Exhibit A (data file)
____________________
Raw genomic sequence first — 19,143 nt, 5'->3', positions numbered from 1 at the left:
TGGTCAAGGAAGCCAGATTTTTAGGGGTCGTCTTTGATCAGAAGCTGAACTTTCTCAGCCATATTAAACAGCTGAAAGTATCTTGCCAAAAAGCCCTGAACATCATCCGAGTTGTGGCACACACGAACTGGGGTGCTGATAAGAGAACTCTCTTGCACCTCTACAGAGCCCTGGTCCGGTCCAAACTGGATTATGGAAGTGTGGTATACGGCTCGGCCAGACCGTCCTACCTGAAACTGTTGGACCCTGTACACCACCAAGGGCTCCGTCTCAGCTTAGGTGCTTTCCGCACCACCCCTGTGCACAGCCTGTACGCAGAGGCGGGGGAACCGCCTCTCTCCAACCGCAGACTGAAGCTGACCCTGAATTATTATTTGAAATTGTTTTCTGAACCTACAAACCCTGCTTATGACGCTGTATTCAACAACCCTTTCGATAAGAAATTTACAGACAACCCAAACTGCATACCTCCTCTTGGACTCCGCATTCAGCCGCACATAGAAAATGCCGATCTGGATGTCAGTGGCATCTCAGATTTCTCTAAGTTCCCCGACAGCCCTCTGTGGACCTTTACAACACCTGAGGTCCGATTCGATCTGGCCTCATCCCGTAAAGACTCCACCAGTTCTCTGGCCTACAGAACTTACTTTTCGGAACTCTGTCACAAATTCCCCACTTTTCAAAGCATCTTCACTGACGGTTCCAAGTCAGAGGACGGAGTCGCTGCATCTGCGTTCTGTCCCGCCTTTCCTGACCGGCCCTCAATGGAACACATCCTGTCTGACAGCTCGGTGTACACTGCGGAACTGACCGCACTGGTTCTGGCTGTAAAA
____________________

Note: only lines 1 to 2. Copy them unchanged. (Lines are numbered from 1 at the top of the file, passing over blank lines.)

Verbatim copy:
Raw genomic sequence first — 19,143 nt, 5'->3', positions numbered from 1 at the left:
TGGTCAAGGAAGCCAGATTTTTAGGGGTCGTCTTTGATCAGAAGCTGAACTTTCTCAGCCATATTAAACAGCTGAAAGTATCTTGCCAAAAAGCCCTGAACATCATCCGAGTTGTGGCACACACGAACTGGGGTGCTGATAAGAGAACTCTCTTGCACCTCTACAGAGCCCTGGTCCGGTCCAAACTGGATTATGGAAGTGTGGTATACGGCTCGGCCAGACCGTCCTACCTGAAACTGTTGGACCCTGTACACCACCAAGGGCTCCGTCTCAGCTTAGGTGCTTTCCGCACCACCCCTGTGCACAGCCTGTACGCAGAGGCGGGGGAACCGCCTCTCTCCAACCGCAGACTGAAGCTGACCCTGAATTATTATTTGAAATTGTTTTCTGAACCTACAAACCCTGCTTATGACGCTGTATTCAACAACCCTTTCGATAAGAAATTTACAGACAACCCAAACTGCATACCTCCTCTTGGACTCCGCATTCAGCCGCACATAGAAAATGCCGATCTGGATGTCAGTGGCATCTCAGATTTCTCTAAGTTCCCCGACAGCCCTCTGTGGACCTTTACAACACCTGAGGTCCGATTCGATCTGGCCTCATCCCGTAAAGACTCCACCAGTTCTCTGGCCTACAGAACTTACTTTTCGGAACTCTGTCACAAATTCCCCACTTTTCAAAGCATCTTCACTGACGGTTCCAAGTCAGAGGACGGAGTCGCTGCATCTGCGTTCTGTCCCGCCTTTCCTGACCGGCCCTCAATGGAACACATCCTGTCTGACAGCTCGGTGTACACTGCGGAACTGACCGCACTGGTTCTGGCTGTAAAA